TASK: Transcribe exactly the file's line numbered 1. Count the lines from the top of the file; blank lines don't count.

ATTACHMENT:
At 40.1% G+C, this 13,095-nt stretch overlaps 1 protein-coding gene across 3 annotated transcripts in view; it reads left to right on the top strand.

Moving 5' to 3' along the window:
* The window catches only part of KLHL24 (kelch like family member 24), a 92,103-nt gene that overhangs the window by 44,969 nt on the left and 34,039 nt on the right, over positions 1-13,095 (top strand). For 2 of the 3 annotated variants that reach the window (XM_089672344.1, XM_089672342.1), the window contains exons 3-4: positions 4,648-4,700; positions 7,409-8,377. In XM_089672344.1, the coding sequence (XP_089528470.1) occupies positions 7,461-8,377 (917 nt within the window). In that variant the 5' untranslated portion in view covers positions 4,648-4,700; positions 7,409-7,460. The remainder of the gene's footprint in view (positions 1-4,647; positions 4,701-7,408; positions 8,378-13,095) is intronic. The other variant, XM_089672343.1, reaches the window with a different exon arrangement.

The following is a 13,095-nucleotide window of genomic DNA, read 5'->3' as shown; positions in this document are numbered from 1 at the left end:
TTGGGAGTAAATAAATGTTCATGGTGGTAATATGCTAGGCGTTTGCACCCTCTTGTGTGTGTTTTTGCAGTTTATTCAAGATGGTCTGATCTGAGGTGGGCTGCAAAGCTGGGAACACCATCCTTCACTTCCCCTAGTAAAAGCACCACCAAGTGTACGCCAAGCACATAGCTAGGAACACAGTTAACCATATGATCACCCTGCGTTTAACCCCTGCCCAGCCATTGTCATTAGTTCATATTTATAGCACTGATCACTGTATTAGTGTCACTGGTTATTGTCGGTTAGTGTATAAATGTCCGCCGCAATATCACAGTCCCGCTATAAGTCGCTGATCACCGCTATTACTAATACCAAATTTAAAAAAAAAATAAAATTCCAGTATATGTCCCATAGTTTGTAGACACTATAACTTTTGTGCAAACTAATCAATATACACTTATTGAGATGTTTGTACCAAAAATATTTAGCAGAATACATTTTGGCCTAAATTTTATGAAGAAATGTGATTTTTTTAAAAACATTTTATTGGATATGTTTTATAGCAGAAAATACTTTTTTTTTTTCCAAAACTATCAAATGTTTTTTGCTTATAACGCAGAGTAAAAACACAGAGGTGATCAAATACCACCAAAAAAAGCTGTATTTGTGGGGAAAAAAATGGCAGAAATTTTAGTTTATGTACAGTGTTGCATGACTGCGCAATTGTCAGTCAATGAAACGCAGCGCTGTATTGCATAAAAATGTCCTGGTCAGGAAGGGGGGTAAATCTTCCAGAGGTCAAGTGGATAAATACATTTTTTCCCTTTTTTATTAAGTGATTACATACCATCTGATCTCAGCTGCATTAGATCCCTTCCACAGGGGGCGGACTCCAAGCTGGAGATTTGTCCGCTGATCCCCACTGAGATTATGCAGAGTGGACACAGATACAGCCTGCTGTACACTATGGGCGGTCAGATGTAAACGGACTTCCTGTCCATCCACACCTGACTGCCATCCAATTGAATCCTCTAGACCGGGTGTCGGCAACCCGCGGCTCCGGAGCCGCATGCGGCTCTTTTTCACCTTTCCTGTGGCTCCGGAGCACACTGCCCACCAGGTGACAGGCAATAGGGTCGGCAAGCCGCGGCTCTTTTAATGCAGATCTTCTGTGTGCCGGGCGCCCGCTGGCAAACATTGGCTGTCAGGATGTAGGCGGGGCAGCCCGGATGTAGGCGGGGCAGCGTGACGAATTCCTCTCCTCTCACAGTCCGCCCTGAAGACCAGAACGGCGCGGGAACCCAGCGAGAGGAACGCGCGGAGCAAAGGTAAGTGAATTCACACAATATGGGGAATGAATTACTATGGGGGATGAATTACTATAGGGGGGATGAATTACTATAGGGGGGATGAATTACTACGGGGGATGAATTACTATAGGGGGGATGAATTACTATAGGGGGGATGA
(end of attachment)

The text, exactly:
At 40.1% G+C, this 13,095-nt stretch overlaps 1 protein-coding gene across 3 annotated transcripts in view; it reads left to right on the top strand.